By Richard Farrell
The motto of The Centennial State is “nil sine numine,” which means nothing without help from the powers above. Providence also means prudence, foresight and sagacity. Colorado had all three in abundance when it came to recognizing citizens’ rights to marijuana. Its wise decision has also sparked new business opportunities.
We reported on the The MaryJane Group’s (OTCQB: MJMJ) entry into B&B’s, remarking that we expected more activity on that front. Yesterday, Forbes appeared to agree with us, although it took a more cautious line. Contributor Andrew Bender built his story around the fact that the Denver International Airport reported record traffic this past January to March, while online searches for accommodation were up by 25%.
It is unsurprising to learn that real estate demand has picked up too, given the number of media reports of parents pulling up their roots, so kids with seizures can benefit from medical marijuana in Colorado and ease their misery. Tour operators are also cashing in with firms like Colorado Green Tours offering a wider range of attractions than we had previously thought.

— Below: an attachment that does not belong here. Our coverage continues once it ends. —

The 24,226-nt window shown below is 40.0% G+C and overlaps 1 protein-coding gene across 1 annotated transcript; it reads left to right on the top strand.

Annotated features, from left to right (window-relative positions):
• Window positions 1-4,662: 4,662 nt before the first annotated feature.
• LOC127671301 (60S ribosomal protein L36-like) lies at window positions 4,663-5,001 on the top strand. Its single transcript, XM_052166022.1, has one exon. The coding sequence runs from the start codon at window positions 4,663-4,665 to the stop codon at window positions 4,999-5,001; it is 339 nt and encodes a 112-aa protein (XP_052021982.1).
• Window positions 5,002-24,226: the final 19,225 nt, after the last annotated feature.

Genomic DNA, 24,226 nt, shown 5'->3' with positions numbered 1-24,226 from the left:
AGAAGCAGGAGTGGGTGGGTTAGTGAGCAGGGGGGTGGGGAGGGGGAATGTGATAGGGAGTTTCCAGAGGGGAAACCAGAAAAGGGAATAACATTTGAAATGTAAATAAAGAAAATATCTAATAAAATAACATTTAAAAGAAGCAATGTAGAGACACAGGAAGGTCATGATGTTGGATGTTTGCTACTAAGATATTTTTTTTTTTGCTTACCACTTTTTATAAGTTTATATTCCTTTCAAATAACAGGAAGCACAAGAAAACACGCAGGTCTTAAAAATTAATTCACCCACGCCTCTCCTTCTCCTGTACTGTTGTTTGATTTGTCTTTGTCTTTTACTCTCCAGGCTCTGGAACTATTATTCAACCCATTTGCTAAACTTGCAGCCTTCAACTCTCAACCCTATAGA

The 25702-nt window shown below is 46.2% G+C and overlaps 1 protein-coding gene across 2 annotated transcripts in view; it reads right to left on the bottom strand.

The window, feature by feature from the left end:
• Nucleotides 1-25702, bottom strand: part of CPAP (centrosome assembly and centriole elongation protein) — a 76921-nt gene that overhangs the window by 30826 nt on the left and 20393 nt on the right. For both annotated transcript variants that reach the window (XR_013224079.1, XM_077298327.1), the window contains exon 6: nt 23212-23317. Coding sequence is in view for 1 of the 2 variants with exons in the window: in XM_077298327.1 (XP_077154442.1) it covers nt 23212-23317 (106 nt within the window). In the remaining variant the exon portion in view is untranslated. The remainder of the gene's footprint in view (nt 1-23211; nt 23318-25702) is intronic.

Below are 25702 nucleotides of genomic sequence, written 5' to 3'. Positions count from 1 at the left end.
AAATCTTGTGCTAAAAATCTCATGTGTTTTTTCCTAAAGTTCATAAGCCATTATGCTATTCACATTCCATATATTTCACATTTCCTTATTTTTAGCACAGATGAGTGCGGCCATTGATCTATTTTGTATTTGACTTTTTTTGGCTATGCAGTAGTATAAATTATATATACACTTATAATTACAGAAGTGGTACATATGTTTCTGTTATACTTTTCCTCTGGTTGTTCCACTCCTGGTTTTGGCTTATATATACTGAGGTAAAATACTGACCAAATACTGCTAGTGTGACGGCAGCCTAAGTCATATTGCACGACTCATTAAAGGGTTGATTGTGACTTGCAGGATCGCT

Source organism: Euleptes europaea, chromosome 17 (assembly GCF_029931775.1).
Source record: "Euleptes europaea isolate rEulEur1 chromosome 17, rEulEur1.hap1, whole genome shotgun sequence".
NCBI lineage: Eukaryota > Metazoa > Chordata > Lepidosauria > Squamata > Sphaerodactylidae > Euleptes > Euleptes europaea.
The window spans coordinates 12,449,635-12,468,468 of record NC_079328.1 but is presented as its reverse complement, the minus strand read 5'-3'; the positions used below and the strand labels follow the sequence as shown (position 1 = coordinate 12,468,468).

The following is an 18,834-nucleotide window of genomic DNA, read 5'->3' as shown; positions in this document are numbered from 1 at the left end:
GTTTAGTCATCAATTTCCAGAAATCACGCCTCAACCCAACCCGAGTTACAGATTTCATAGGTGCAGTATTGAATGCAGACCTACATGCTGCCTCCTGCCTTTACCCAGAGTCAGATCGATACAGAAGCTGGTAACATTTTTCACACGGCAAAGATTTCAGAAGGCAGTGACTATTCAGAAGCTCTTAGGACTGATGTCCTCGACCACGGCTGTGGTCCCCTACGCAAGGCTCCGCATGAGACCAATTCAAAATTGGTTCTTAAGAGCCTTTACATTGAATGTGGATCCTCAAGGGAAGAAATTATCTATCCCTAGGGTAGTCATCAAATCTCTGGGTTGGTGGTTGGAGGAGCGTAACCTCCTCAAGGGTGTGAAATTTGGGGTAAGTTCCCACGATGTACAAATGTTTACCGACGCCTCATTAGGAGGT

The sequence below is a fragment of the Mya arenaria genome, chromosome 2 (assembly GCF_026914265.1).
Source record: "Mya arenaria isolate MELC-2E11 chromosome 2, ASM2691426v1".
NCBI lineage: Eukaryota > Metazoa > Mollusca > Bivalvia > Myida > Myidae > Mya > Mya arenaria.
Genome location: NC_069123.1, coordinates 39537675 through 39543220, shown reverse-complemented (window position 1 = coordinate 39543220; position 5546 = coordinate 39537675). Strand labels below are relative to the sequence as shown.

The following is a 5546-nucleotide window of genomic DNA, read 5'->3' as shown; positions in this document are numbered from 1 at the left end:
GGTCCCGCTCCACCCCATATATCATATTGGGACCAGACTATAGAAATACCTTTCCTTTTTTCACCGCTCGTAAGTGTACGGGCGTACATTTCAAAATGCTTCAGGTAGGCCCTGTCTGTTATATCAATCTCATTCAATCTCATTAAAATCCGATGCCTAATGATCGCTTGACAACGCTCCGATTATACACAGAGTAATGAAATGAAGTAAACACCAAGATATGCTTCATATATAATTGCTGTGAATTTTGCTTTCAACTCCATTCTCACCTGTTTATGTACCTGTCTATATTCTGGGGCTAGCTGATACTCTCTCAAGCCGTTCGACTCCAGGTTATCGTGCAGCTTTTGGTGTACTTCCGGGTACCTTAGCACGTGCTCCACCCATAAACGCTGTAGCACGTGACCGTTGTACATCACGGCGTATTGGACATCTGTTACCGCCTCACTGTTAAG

Tempting cannatrips include ski vacations, mead tours and grow room visits. Those into marijuana just for fun can choose between adrenalin highs and a range of concerts and celebrations. From what we’ve heard, these events are selling fast.
Rich Grant, spokesperson for Visit Denver, told the Forbes columnist that he is less than convinced the marijuana miracle has come true. He says he has not seen anything like the booking activity when there’s a big convention in town. Moreover, the airport also teemed with tourists chasing an exceptionally good snow season, not to mention two playoff games for the Denver Broncos.
On the far side of the debate, Colorado marijuana dealers report a definite uptick in sales at ski resorts, and confirm that the Mile High Stadium was more than that in name during the football games. The clincher will be whether these trends continue throughout the year.
Sal Pace, the Pueblo County, Colorado commissioner, is appreciative of the income marijuana liberalization will bring to his community. “One million dollars is a lot of money to us,” Pace told CBC News. “Like most local governments for the past four or five years, we’ve been dealing with a very difficult budget crisis,” he says. “This is the first new infusion of revenue for our county in a while.”
Once a month a marijuana special agent books a conference room at the courthouse and receives retailers who turn up with wads of cash. “It’s pretty simple,” Anita Garcia assured CBC News. “The longest part is counting … If they’re coming in with $20 bills that can take a while” even with a counting machine.
There are currently six Pueblo County marijuana stores serving 160,000 residents. The county envisions that they will soon fill their maximum of 10 stores. Investors who moved quickly into Colorado are making money. The first two liberated states are up and running. The other 48 may yield similar jackpots.